LinkedIn has once again been struck by a massive data leak, this time affecting around 92% of users. This is not the first time LinkedIn has been hit by a substantial hack, as they were hit three months ago by a hack of a similar magnitude.
With such a large pair of hacks happening in such close vicinity of each other, it's safe to assume two things: Firstly, LinkedIn needs to improve their cyber security, as their entire customer base has fallen victim multiple times. Secondly, if you have a LinkedIn account, your information was likely taken as part of this hack.
What Happened with the Leak?
The leak has exposed the information of upwards of 750 million LinkedIn accounts. This information may include:
- Email Addresses
- Full names
- Phone numbers
- Physical addresses
- Geolocation records
- Possible salary ranges
- LinkedIn username and profile URL
- Personal and professional experience/background
- Other social media accounts and usernames
As shown, this leak might range from basic names to some extremely sensitive information, and if we assume that this information has been leaked for 750 million accounts, then we can be confident that almost every accounts' security has been compromised.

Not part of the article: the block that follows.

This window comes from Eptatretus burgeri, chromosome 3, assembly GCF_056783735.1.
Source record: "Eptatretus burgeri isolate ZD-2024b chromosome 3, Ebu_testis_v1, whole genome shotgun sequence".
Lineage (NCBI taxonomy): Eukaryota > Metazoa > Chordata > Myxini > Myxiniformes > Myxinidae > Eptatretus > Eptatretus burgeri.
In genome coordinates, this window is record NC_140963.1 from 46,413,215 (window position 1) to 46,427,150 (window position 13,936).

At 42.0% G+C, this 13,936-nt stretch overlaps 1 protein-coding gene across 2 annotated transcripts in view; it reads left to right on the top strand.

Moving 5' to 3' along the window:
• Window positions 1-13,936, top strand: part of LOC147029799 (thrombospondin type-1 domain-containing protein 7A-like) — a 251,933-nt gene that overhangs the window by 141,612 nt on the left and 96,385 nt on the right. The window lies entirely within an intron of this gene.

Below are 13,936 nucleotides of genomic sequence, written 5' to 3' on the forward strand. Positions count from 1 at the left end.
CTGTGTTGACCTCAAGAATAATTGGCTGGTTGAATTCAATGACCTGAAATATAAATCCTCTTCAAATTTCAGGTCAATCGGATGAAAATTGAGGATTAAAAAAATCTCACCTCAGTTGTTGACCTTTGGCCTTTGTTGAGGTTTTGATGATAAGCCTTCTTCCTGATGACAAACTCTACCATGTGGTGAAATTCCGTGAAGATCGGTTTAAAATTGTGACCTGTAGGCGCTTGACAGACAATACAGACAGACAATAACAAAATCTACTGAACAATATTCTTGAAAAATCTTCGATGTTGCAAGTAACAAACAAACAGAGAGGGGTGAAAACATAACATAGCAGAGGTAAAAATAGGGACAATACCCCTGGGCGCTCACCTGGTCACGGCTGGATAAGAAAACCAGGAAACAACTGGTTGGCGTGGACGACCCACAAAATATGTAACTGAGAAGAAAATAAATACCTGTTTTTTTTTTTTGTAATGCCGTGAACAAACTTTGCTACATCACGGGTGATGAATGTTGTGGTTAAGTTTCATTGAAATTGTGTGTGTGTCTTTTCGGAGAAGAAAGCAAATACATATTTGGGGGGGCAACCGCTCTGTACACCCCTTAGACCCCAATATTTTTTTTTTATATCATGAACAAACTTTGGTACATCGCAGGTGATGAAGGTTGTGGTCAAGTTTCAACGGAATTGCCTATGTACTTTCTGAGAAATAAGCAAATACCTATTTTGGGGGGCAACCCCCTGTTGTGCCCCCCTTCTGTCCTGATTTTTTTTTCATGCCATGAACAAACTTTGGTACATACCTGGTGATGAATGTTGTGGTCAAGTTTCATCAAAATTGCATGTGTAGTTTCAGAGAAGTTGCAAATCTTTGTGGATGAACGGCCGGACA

While the hacker's methods aren't 100% obvious, it's thought that they used a similar method to the hack in April of this year.
Controversially, LinkedIn is actually denying the leak happened, despite the fact that a sample of the leaked data was posted and verified online.
How Should You Respond?
The worst part about leaks like this is that once it's done, it's done. Short of the company (in this case LinkedIn) paying ransom for the leaked data to be destroyed, there's not much anyone can do to stop bad things from happening.
But what measures can you take to minimize the damage? Firstly, if you have a LinkedIn account, you need to assume you were hit by this hack. 92% of users is practically the entire website, so odds are, you're a victim.
Change what you can to make sure that the leaked data is obsolete. While some things can't be easily changed, like your phone number or address, things like usernames and passwords can be changed within five minutes, and can make sure you don't fall victim to a more targeted attack in the near future.
Secondly, be wary of any strange calls or emails you get over the coming month. Many times, lists of harvested emails and phone numbers will be sold to spam companies, so it's possible that if you're a victim of this leak, you'll be receiving a couple of odd calls from someone posing to be the IRS or something.
While this hack is unfortunate, what's happened has happened, so all you can do is stay vigilant and try to reduce the damage it does to your daily life. If you're changing your password but don't want to have to rely on writing it down or memorizing it, check out our favorite password managers, which can help you stay on top of all your various account information, under tight security.
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